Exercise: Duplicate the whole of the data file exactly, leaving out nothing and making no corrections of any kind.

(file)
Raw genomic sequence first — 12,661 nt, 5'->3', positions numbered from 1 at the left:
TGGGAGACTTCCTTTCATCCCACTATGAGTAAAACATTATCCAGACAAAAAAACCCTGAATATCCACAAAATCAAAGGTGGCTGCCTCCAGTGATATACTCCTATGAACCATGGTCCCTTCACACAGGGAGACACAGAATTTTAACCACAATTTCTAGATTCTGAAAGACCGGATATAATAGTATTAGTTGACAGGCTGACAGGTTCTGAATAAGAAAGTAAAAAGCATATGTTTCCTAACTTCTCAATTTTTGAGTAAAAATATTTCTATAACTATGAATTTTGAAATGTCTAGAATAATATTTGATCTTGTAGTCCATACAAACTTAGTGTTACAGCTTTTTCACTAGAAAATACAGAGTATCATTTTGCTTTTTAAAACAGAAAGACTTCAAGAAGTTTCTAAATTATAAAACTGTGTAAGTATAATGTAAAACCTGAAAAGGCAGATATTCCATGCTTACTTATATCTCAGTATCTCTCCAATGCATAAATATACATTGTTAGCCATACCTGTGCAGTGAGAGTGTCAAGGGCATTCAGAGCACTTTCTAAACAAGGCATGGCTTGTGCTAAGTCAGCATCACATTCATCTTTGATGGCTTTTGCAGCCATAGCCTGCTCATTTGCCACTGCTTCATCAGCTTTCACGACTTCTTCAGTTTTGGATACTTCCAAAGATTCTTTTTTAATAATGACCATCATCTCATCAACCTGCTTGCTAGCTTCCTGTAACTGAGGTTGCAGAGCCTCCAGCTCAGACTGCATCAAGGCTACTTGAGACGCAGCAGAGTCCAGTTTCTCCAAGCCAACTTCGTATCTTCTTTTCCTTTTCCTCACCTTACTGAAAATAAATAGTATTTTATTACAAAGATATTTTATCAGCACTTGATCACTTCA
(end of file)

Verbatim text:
Raw genomic sequence first — 12,661 nt, 5'->3', positions numbered from 1 at the left:
TGGGAGACTTCCTTTCATCCCACTATGAGTAAAACATTATCCAGACAAAAAAACCCTGAATATCCACAAAATCAAAGGTGGCTGCCTCCAGTGATATACTCCTATGAACCATGGTCCCTTCACACAGGGAGACACAGAATTTTAACCACAATTTCTAGATTCTGAAAGACCGGATATAATAGTATTAGTTGACAGGCTGACAGGTTCTGAATAAGAAAGTAAAAAGCATATGTTTCCTAACTTCTCAATTTTTGAGTAAAAATATTTCTATAACTATGAATTTTGAAATGTCTAGAATAATATTTGATCTTGTAGTCCATACAAACTTAGTGTTACAGCTTTTTCACTAGAAAATACAGAGTATCATTTTGCTTTTTAAAACAGAAAGACTTCAAGAAGTTTCTAAATTATAAAACTGTGTAAGTATAATGTAAAACCTGAAAAGGCAGATATTCCATGCTTACTTATATCTCAGTATCTCTCCAATGCATAAATATACATTGTTAGCCATACCTGTGCAGTGAGAGTGTCAAGGGCATTCAGAGCACTTTCTAAACAAGGCATGGCTTGTGCTAAGTCAGCATCACATTCATCTTTGATGGCTTTTGCAGCCATAGCCTGCTCATTTGCCACTGCTTCATCAGCTTTCACGACTTCTTCAGTTTTGGATACTTCCAAAGATTCTTTTTTAATAATGACCATCATCTCATCAACCTGCTTGCTAGCTTCCTGTAACTGAGGTTGCAGAGCCTCCAGCTCAGACTGCATCAAGGCTACTTGAGACGCAGCAGAGTCCAGTTTCTCCAAGCCAACTTCGTATCTTCTTTTCCTTTTCCTCACCTTACTGAAAATAAATAGTATTTTATTACAAAGATATTTTATCAGCACTTGATCACTTCA